LAX gets it

LAX Gets It

New stakeholders take surveillance technology to new heights

LAX Gets ItEarlier this year when discussing the state of the surveillance industry, Axis Communications’ North American General Manager Fredrik Nilsson was quoted as saying that some historically all-analog vertical markets have completely shifted their focus from “Why IP?” to “Which IP?” This apt sound-bite was re-quoted, re-used and retweeted by a number of people throughout the industry.

The story behind the quote originated in an internal discussion about the transportation market, specifically airports, railways and ports. With hundred- to thousand- camera systems covering vast areas and disparate facilities—coupled with the security department’s need to have high-quality video at their fingertips at all times—today’s network video solutions are the only logical and cost-effective choice.

This IP shift has had a ripple effect on the sales and installation process in the transportation surveillance market. With these massive IP-connected systems being installed across an entire organization, new surveillance stakeholders are emerging at the planning table, creating a team of decision-making experts.

It’s no longer the security department making the majority of the decisions. And, since we’re moving to all-IP technology, the IT department is heavily involved.

The new security installation at Los Angeles International Airport (LAX) epitomizes this IT trend and is a model example for the industry to follow.

The Future of Flight

LAX is the sixth-busiest airport in the world—third in the United States—and is operated by Los Angeles World Airports (LAWA). In 2011, the airport served more than 61 million passengers and today runs upwards of 600 flights daily through almost 75 air carriers. The cargo shipped alone per year is valued at around $85 billion.

According to LAX, the airport is undergoing a $4.11 billion capital improvement program that covers everything from new high-tech gates to receive latestgeneration aircraft to upgraded retail and restaurant outlets. Enhanced security is a major part of this investment.

LAX’s existing security systems did not meet the need of law enforcement and operational staff, was technologically obsolete and, maybe most importantly from an operations perspective, were a burden to support, said Dominic Nessi, deputy executive director/chief information officer for LAWA. Therefore since 2010, LAX has been replacing three of its most critical applications to improve its physical security posture: expanded video surveillance, upgraded access control and a new badging system.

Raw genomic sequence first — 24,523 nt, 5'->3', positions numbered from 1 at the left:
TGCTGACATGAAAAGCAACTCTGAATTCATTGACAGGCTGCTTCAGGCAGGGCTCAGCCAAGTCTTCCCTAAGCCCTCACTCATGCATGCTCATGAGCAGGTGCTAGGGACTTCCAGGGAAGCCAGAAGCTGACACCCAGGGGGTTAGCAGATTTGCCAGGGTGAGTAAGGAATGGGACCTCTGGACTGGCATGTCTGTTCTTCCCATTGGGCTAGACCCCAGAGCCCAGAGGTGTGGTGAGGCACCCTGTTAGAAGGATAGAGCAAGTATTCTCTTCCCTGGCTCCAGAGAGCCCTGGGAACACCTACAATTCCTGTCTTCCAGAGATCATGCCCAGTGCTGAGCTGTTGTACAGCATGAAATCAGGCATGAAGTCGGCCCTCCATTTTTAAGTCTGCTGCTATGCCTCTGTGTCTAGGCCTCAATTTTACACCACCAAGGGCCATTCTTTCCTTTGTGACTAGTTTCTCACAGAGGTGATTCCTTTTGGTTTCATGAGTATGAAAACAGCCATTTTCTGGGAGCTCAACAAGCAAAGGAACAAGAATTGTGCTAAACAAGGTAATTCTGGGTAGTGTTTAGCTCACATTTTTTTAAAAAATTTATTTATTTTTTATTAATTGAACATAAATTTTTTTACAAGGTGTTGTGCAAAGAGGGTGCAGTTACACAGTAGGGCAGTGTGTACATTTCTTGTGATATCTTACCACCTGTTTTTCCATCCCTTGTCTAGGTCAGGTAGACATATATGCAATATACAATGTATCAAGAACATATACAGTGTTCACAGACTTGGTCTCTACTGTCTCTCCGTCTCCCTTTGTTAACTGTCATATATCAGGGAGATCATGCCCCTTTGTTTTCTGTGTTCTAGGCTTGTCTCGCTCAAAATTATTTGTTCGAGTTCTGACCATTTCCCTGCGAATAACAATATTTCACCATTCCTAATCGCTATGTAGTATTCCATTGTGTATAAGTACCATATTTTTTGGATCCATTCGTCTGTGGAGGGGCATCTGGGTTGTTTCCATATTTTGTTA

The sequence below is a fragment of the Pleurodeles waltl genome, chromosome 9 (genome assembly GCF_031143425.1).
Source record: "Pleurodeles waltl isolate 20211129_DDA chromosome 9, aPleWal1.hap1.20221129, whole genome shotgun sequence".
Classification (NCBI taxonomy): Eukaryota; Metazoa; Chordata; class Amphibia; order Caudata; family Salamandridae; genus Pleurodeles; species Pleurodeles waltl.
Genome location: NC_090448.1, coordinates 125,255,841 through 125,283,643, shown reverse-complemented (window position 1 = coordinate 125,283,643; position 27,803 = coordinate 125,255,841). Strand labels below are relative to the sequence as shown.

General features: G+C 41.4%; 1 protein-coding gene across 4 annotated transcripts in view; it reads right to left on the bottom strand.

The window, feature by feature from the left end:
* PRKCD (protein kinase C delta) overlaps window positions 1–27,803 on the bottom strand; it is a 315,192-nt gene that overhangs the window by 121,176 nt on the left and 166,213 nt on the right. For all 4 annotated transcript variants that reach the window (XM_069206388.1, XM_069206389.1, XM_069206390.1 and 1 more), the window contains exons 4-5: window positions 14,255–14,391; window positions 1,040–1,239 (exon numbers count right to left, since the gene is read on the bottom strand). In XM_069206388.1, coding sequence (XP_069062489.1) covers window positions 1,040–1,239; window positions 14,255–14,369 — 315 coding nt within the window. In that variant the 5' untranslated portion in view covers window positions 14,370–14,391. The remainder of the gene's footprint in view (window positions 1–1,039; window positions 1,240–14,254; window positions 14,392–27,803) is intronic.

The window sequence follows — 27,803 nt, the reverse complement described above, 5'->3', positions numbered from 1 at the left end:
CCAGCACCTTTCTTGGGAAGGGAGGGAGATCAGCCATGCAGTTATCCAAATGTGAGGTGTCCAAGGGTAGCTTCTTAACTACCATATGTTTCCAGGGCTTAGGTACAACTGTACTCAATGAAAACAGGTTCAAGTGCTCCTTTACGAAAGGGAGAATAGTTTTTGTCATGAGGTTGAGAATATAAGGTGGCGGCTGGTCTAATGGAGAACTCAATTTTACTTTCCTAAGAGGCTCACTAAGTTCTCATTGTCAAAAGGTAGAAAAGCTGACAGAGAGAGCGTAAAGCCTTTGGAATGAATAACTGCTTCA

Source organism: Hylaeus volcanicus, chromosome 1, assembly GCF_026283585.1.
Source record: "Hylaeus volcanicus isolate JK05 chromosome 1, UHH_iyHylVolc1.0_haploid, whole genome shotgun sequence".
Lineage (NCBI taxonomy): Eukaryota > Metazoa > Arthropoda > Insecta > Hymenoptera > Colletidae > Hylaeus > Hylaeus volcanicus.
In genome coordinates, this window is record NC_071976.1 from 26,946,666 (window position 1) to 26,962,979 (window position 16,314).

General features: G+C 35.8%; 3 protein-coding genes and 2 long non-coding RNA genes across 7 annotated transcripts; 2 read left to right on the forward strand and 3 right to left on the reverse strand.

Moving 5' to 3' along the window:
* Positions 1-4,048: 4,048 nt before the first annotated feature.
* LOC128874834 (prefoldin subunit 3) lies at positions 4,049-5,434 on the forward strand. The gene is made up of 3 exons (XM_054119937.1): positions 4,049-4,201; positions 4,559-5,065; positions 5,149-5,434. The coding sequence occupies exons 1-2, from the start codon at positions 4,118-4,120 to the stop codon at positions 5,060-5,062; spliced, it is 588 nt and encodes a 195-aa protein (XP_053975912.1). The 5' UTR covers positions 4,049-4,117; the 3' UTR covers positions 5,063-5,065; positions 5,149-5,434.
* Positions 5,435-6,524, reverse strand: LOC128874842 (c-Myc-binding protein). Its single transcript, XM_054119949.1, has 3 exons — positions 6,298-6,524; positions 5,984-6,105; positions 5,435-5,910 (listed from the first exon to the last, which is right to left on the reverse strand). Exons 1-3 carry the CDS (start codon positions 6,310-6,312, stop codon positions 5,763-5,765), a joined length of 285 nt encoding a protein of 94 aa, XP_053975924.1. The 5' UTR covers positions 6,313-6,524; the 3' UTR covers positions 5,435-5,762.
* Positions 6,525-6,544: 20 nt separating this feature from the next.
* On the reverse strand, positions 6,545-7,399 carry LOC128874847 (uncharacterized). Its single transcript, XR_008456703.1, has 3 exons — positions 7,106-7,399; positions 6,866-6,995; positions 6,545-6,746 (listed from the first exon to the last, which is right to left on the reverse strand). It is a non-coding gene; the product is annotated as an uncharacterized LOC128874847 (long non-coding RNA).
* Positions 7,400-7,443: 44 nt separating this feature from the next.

One of LAWA’s main goals with the security upgrade was to provide public safety, operations and maintenance with systems and technology that could be upgraded as needed to help them manage the entire airport efficiently and effectively. This is where the scalability benefits of IP video played a major role.

Captain, Co-pilot and the Entire Crew

But before LAWA made any technology decisions regarding the new security system, it did an extensive review to set proper expectations about wants, needs, musthaves, desires and goals. Included in these discussions were the airport director and all of the deputies representing the major operational groups at LAX.

Since the surveillance, access control and badge systems are supported by the IT group, they led the discussion and needs analysis—a trend seen across all markets for large installs as technology shifts to IP. Nessi and his team presented the IT perspective so that airport infrastructure, maintenance needs, storage, bandwidth and usage were all considered in the final decisions.

With Unisys as LAWA’s technical security advisor and assistance from the consultant firm Ross & Baruzzini, who works closely with LAWA’s Information Technology Project Management Office, LAX chose Axis Communications network cameras recording to Hewlett-Packard servers and HID Global readers for access control, which are all managed by a NICE Systems video management system (VMS).

Reaching New Heights with IP

LAX’s original surveillance system included more than 800 analog cameras recording to tape drives that were no longer being manufactured. Over the years the airport accumulated five disparate systems that eventually were made up of obsolete hardware and software. Yet, what was worse was the time and effort it took security and IT staff to locate, extract and share video evidence for investigative purposes when needed.

For LAX to tie together all these systems under one umbrella, the first step was to migrate the technology to a digital footprint controlled by NICE’s VMS and replace all storage devices with HP servers, which was a crucial step for laying the groundwork for today’s video system that grew from 800 to 1,000 cameras to today’s 3,000-plus camera system.